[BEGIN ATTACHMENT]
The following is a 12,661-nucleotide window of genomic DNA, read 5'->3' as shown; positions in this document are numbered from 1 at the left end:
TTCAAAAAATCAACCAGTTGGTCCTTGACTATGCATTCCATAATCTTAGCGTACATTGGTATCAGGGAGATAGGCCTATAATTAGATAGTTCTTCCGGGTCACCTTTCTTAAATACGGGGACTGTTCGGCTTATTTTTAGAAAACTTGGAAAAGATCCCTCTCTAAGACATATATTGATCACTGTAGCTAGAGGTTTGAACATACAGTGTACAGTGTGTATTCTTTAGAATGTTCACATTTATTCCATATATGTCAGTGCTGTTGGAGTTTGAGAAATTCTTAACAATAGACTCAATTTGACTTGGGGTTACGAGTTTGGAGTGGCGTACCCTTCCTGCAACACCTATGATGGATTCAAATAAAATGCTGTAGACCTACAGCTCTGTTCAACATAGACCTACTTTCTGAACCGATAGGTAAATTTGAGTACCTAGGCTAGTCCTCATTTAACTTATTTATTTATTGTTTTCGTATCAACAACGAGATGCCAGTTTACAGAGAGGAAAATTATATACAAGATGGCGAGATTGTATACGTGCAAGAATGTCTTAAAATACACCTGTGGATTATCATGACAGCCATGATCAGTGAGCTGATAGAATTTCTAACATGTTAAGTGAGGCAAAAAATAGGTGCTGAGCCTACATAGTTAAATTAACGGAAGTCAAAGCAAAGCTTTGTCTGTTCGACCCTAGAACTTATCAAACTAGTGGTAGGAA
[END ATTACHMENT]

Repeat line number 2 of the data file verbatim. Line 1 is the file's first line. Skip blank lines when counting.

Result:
TTCAAAAAATCAACCAGTTGGTCCTTGACTATGCATTCCATAATCTTAGCGTACATTGGTATCAGGGAGATAGGCCTATAATTAGATAGTTCTTCCGGGTCACCTTTCTTAAATACGGGGACTGTTCGGCTTATTTTTAGAAAACTTGGAAAAGATCCCTCTCTAAGACATATATTGATCACTGTAGCTAGAGGTTTGAACATACAGTGTACAGTGTGTATTCTTTAGAATGTTCACATTTATTCCATATATGTCAGTGCTGTTGGAGTTTGAGAAATTCTTAACAATAGACTCAATTTGACTTGGGGTTACGAGTTTGGAGTGGCGTACCCTTCCTGCAACACCTATGATGGATTCAAATAAAATGCTGTAGACCTACAGCTCTGTTCAACATAGACCTACTTTCTGAACCGATAGGTAAATTTGAGTACCTAGGCTAGTCCTCATTTAACTTATTTATTTATTGTTTTCGTATCAACAACGAGATGCCAGTTTACAGAGAGGAAAATTATATACAAGATGGCGAGATTGTATACGTGCAAGAATGTCTTAAAATACACCTGTGGATTATCATGACAGCCATGATCAGTGAGCTGATAGAATTTCTAACATGTTAAGTGAGGCAAAAAATAGGTGCTGAGCCTACATAGTTAAATTAACGGAAGTCAAAGCAAAGCTTTGTCTGTTCGACCCTAGAACTTATCAAACTAGTGGTAGGAA